While the I’m Ready program is a valuable service for people who want to take steps to know their status through HIV self-testing, it’s also an implementation science research program.
“Implementation science” can be defined as “the scientific study of methods to promote the systematic uptake of research findings and other evidence-based practices into routine practice, and hence, to improve the quality and effectiveness of health services.” The main objective of implementation science is to identify barriers and facilitators that affect program uptake and to be responsive to the health access and service needs of key populations in a variety of contexts.
Why we used an implementation science approach for the I’m Ready program
At REACH Nexus, we are committed to ensuring we implement HIV self-testing in a way that will have the biggest impact and the most benefits for people living in Canada. Implementation science helps us to move what we know—through past research, investigations or policies—into what we do and how we do it.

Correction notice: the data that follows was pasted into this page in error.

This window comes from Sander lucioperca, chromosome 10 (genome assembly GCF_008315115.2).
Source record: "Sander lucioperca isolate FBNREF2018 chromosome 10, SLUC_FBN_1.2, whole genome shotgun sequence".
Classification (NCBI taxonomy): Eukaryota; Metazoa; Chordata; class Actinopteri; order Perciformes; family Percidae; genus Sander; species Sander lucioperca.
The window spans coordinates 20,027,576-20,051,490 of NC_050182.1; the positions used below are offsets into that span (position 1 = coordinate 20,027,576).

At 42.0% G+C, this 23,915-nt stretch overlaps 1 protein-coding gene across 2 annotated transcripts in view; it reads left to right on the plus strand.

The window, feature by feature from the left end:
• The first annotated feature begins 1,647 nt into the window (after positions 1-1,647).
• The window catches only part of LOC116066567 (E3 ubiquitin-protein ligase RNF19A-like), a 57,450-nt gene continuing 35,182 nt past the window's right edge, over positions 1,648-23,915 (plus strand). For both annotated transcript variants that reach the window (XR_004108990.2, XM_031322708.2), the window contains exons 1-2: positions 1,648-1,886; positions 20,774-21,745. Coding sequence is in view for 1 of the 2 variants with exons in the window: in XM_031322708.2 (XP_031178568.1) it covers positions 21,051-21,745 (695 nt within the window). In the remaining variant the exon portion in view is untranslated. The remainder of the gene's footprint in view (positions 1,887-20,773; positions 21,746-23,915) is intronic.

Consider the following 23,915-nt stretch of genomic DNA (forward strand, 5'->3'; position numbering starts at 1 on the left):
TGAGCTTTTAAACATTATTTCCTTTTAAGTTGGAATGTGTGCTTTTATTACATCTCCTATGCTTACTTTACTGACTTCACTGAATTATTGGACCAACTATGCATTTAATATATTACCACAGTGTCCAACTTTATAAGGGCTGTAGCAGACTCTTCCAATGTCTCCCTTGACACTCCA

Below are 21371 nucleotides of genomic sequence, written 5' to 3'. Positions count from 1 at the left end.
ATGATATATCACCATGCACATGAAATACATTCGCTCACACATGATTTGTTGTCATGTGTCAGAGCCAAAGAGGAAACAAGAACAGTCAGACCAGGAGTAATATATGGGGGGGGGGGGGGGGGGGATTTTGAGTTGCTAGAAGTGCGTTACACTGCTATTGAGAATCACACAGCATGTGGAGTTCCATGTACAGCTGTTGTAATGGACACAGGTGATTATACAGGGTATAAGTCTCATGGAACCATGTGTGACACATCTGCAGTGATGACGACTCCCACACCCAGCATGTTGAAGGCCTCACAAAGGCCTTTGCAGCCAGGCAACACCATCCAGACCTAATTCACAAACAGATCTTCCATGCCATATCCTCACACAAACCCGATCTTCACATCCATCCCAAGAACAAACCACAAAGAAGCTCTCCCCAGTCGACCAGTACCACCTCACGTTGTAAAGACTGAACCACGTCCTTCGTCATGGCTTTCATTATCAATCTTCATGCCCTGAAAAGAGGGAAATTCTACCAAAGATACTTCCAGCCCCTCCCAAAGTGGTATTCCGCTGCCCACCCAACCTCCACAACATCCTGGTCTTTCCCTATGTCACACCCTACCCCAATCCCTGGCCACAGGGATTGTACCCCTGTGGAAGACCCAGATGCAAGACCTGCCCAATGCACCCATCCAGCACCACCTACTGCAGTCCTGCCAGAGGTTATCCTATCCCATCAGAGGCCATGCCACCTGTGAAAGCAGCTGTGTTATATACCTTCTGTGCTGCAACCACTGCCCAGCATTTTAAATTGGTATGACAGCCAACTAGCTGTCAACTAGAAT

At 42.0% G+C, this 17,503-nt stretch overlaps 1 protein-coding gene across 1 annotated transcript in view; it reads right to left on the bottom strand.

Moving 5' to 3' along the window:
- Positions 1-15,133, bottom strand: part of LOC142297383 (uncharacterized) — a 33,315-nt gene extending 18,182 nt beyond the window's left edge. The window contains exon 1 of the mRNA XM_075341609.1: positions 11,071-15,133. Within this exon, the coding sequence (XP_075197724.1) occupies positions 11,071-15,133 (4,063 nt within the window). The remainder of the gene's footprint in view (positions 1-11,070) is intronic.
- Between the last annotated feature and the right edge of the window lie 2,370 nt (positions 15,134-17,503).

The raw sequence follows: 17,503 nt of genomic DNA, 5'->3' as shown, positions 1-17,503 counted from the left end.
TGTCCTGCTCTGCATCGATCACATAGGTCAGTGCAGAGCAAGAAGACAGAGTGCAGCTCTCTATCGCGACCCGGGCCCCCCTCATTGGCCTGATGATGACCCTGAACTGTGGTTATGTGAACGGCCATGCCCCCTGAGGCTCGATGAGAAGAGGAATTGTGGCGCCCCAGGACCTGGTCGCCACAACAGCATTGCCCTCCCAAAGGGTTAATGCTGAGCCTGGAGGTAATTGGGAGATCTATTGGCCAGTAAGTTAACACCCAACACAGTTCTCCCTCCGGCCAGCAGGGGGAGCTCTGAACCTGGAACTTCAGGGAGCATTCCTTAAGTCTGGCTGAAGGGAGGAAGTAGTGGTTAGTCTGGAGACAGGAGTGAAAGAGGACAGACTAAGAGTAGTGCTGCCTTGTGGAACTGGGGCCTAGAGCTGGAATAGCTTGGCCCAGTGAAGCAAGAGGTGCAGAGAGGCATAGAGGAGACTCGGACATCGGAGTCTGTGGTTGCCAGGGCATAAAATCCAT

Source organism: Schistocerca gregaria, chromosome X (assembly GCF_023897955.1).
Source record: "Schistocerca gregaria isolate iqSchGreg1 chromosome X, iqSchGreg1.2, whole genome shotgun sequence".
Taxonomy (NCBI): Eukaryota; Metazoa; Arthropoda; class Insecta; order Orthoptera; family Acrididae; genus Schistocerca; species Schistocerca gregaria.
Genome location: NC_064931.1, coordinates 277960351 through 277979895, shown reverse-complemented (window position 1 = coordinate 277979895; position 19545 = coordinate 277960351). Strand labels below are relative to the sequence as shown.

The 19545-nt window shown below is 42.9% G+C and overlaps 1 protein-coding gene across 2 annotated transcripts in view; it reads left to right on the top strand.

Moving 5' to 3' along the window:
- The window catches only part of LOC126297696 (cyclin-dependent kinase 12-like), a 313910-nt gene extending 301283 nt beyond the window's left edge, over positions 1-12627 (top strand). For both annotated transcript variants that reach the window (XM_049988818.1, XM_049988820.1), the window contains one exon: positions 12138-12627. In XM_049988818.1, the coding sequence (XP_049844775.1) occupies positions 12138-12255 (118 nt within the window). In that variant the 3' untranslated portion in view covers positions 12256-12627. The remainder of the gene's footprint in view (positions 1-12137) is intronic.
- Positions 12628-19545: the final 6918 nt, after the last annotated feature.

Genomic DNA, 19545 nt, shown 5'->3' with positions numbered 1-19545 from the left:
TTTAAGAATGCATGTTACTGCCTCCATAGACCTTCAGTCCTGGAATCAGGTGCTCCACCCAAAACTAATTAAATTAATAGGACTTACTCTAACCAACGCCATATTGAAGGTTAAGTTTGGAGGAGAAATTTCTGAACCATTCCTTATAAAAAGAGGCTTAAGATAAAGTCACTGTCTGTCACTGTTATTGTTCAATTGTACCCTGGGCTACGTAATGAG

In this case, we know that HIV self-testing has been shown to be effective for individual use, and has now been approved for use in Canada. What we’re doing is making sure HIV self-testing is thoughtfully implemented through the I’m Ready research program, all while we’re collecting data about participants and program use to increase what we know about HIV self-testing and connecting to care.
Learning how to implement and evaluate is also important so we can make sure everyone has equal access to the testing and services they need for their health and well-being. We know that one size doesn’t fit all.
I’m Ready’s intended outcomes
The main goal of the I’m Ready research program is to implement and evaluate how well we are able to reach and support people who are undiagnosed with HIV across Canada to get access to testing, care and treatment. We are also aiming to significantly improve health equity—both geographically and for key populations—regarding testing, care, and for access to appropriate services.